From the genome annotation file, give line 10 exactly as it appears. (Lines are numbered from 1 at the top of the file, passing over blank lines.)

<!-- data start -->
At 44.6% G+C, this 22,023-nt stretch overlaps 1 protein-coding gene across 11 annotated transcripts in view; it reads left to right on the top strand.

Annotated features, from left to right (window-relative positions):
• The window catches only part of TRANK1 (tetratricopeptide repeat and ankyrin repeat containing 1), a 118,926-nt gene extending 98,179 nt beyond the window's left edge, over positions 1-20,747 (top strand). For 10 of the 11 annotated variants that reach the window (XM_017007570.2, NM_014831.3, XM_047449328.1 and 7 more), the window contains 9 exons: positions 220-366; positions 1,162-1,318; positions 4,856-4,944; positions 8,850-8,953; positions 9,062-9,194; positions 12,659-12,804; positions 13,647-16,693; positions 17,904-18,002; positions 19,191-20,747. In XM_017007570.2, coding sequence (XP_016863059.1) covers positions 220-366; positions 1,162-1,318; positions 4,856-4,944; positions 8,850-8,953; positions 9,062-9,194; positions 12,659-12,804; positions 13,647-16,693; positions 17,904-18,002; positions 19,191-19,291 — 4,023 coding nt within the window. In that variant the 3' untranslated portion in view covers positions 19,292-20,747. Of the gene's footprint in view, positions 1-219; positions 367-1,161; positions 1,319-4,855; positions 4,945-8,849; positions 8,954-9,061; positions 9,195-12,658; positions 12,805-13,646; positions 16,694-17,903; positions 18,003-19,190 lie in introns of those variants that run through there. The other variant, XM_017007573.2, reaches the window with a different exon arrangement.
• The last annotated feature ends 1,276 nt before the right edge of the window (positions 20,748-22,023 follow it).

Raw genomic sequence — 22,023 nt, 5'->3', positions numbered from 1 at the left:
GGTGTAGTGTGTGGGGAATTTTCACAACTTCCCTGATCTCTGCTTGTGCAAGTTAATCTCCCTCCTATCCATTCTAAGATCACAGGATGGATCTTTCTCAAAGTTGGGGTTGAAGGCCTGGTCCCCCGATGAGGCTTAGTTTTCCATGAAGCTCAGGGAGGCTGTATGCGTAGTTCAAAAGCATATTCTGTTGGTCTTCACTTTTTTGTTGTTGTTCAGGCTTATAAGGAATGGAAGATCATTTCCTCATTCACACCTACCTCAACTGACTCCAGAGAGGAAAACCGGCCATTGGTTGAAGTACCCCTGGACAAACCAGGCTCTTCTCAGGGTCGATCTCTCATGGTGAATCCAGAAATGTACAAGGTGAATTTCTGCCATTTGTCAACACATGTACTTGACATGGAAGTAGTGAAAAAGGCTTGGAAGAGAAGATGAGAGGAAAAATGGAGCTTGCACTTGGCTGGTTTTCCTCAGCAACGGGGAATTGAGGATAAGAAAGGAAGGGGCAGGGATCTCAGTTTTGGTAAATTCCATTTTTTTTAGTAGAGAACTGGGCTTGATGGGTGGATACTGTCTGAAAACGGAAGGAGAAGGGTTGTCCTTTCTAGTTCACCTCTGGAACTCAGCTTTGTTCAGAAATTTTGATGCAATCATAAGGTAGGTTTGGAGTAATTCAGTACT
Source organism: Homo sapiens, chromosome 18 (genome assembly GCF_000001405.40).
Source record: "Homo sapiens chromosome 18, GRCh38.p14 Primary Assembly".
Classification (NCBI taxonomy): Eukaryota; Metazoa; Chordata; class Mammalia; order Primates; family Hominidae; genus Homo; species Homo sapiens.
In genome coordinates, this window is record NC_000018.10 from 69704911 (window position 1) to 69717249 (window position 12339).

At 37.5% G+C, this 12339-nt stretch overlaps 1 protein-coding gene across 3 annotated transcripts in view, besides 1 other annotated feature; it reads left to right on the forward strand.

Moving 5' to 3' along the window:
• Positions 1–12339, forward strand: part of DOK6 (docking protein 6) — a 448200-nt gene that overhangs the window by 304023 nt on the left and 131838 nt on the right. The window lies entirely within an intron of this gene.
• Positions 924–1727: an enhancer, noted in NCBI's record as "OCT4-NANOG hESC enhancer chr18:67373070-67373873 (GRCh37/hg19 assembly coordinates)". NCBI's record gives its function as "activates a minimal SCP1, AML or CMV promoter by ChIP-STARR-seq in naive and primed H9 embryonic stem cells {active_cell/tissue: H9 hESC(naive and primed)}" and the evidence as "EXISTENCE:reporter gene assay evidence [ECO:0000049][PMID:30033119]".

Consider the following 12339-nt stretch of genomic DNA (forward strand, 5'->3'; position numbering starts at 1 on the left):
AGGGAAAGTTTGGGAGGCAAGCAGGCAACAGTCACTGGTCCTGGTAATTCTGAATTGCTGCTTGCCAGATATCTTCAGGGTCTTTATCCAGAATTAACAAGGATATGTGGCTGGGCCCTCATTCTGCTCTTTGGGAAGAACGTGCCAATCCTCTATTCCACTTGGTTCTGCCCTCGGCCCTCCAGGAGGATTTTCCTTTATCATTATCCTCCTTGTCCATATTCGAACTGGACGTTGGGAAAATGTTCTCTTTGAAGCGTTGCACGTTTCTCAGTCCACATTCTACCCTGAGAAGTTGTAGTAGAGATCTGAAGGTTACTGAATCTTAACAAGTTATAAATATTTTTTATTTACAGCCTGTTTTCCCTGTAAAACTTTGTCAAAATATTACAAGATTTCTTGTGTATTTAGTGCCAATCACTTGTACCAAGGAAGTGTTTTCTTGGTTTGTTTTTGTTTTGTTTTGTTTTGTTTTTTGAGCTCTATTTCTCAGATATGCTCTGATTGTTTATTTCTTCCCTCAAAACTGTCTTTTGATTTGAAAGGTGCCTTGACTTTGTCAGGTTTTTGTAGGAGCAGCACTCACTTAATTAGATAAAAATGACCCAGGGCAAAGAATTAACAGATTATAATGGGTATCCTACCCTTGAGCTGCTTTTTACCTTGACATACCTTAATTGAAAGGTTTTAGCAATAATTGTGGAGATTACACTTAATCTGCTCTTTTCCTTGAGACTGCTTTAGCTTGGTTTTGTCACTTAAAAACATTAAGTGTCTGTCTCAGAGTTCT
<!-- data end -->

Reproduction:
In genome coordinates, this window is record NC_000018.10 from 69704911 (window position 1) to 69717249 (window position 12339).